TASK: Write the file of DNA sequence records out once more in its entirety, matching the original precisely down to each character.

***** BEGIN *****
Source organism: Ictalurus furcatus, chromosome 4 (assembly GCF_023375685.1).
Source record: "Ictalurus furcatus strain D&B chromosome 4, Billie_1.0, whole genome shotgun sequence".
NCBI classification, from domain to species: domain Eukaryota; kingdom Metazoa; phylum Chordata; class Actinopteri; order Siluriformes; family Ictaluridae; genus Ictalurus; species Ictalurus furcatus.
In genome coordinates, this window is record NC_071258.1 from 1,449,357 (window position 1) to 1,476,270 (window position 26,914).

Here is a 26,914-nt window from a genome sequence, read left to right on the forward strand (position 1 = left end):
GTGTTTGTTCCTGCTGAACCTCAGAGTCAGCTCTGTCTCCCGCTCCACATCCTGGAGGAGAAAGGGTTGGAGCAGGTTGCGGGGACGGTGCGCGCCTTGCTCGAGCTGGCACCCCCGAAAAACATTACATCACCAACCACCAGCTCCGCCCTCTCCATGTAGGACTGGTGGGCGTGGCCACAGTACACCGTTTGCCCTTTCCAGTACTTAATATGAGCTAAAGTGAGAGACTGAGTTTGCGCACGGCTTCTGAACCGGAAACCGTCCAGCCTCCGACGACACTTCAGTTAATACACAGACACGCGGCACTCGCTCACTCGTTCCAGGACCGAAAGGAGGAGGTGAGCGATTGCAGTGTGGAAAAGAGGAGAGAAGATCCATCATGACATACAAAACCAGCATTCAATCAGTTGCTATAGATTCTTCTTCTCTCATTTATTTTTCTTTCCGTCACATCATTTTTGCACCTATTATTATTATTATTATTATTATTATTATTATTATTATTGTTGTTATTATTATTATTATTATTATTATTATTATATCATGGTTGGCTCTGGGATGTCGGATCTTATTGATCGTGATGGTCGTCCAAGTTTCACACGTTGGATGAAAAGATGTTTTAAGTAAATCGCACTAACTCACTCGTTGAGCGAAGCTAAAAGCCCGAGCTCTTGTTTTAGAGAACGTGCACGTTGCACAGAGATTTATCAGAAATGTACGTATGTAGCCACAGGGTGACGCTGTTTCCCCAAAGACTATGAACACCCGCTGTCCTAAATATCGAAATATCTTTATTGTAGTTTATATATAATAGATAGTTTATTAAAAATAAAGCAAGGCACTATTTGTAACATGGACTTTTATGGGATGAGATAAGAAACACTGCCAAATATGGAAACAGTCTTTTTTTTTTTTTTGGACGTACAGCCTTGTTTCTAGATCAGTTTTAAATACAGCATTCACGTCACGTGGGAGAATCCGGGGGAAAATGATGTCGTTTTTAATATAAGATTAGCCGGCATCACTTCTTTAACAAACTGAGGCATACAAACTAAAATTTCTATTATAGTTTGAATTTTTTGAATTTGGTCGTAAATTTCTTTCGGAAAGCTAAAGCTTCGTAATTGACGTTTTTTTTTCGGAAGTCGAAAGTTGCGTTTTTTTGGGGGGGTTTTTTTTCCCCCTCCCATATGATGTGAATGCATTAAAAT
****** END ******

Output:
Source organism: Ictalurus furcatus, chromosome 4 (assembly GCF_023375685.1).
Source record: "Ictalurus furcatus strain D&B chromosome 4, Billie_1.0, whole genome shotgun sequence".
NCBI classification, from domain to species: domain Eukaryota; kingdom Metazoa; phylum Chordata; class Actinopteri; order Siluriformes; family Ictaluridae; genus Ictalurus; species Ictalurus furcatus.
In genome coordinates, this window is record NC_071258.1 from 1,449,357 (window position 1) to 1,476,270 (window position 26,914).

Here is a 26,914-nt window from a genome sequence, read left to right on the forward strand (position 1 = left end):
GTGTTTGTTCCTGCTGAACCTCAGAGTCAGCTCTGTCTCCCGCTCCACATCCTGGAGGAGAAAGGGTTGGAGCAGGTTGCGGGGACGGTGCGCGCCTTGCTCGAGCTGGCACCCCCGAAAAACATTACATCACCAACCACCAGCTCCGCCCTCTCCATGTAGGACTGGTGGGCGTGGCCACAGTACACCGTTTGCCCTTTCCAGTACTTAATATGAGCTAAAGTGAGAGACTGAGTTTGCGCACGGCTTCTGAACCGGAAACCGTCCAGCCTCCGACGACACTTCAGTTAATACACAGACACGCGGCACTCGCTCACTCGTTCCAGGACCGAAAGGAGGAGGTGAGCGATTGCAGTGTGGAAAAGAGGAGAGAAGATCCATCATGACATACAAAACCAGCATTCAATCAGTTGCTATAGATTCTTCTTCTCTCATTTATTTTTCTTTCCGTCACATCATTTTTGCACCTATTATTATTATTATTATTATTATTATTATTATTATTATTGTTGTTATTATTATTATTATTATTATTATTATTATATCATGGTTGGCTCTGGGATGTCGGATCTTATTGATCGTGATGGTCGTCCAAGTTTCACACGTTGGATGAAAAGATGTTTTAAGTAAATCGCACTAACTCACTCGTTGAGCGAAGCTAAAAGCCCGAGCTCTTGTTTTAGAGAACGTGCACGTTGCACAGAGATTTATCAGAAATGTACGTATGTAGCCACAGGGTGACGCTGTTTCCCCAAAGACTATGAACACCCGCTGTCCTAAATATCGAAATATCTTTATTGTAGTTTATATATAATAGATAGTTTATTAAAAATAAAGCAAGGCACTATTTGTAACATGGACTTTTATGGGATGAGATAAGAAACACTGCCAAATATGGAAACAGTCTTTTTTTTTTTTTTGGACGTACAGCCTTGTTTCTAGATCAGTTTTAAATACAGCATTCACGTCACGTGGGAGAATCCGGGGGAAAATGATGTCGTTTTTAATATAAGATTAGCCGGCATCACTTCTTTAACAAACTGAGGCATACAAACTAAAATTTCTATTATAGTTTGAATTTTTTGAATTTGGTCGTAAATTTCTTTCGGAAAGCTAAAGCTTCGTAATTGACGTTTTTTTTTCGGAAGTCGAAAGTTGCGTTTTTTTGGGGGGGTTTTTTTTCCCCCTCCCATATGATGTGAATGCATTAAAAT